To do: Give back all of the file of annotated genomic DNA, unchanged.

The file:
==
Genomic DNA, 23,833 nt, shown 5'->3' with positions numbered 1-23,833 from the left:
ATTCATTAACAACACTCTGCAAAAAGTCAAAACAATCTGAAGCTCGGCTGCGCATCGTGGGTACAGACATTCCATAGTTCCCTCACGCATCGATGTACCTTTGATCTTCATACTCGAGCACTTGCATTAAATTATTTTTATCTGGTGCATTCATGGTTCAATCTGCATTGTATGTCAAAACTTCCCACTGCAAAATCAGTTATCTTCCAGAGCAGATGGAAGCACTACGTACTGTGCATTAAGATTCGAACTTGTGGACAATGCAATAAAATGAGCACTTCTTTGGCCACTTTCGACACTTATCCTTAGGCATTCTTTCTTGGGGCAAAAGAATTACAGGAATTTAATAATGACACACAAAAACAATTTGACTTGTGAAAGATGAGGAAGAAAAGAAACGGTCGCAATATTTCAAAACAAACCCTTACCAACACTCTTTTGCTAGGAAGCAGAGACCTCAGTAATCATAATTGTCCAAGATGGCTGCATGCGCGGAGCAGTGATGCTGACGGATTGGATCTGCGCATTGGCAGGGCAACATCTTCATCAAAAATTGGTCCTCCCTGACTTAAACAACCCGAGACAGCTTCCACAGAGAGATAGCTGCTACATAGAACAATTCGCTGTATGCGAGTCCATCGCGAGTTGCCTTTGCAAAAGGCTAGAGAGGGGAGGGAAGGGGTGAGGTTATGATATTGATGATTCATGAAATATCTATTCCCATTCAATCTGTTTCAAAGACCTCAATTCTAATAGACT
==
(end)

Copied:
Genomic DNA, 23,833 nt, shown 5'->3' with positions numbered 1-23,833 from the left:
ATTCATTAACAACACTCTGCAAAAAGTCAAAACAATCTGAAGCTCGGCTGCGCATCGTGGGTACAGACATTCCATAGTTCCCTCACGCATCGATGTACCTTTGATCTTCATACTCGAGCACTTGCATTAAATTATTTTTATCTGGTGCATTCATGGTTCAATCTGCATTGTATGTCAAAACTTCCCACTGCAAAATCAGTTATCTTCCAGAGCAGATGGAAGCACTACGTACTGTGCATTAAGATTCGAACTTGTGGACAATGCAATAAAATGAGCACTTCTTTGGCCACTTTCGACACTTATCCTTAGGCATTCTTTCTTGGGGCAAAAGAATTACAGGAATTTAATAATGACACACAAAAACAATTTGACTTGTGAAAGATGAGGAAGAAAAGAAACGGTCGCAATATTTCAAAACAAACCCTTACCAACACTCTTTTGCTAGGAAGCAGAGACCTCAGTAATCATAATTGTCCAAGATGGCTGCATGCGCGGAGCAGTGATGCTGACGGATTGGATCTGCGCATTGGCAGGGCAACATCTTCATCAAAAATTGGTCCTCCCTGACTTAAACAACCCGAGACAGCTTCCACAGAGAGATAGCTGCTACATAGAACAATTCGCTGTATGCGAGTCCATCGCGAGTTGCCTTTGCAAAAGGCTAGAGAGGGGAGGGAAGGGGTGAGGTTATGATATTGATGATTCATGAAATATCTATTCCCATTCAATCTGTTTCAAAGACCTCAATTCTAATAGACT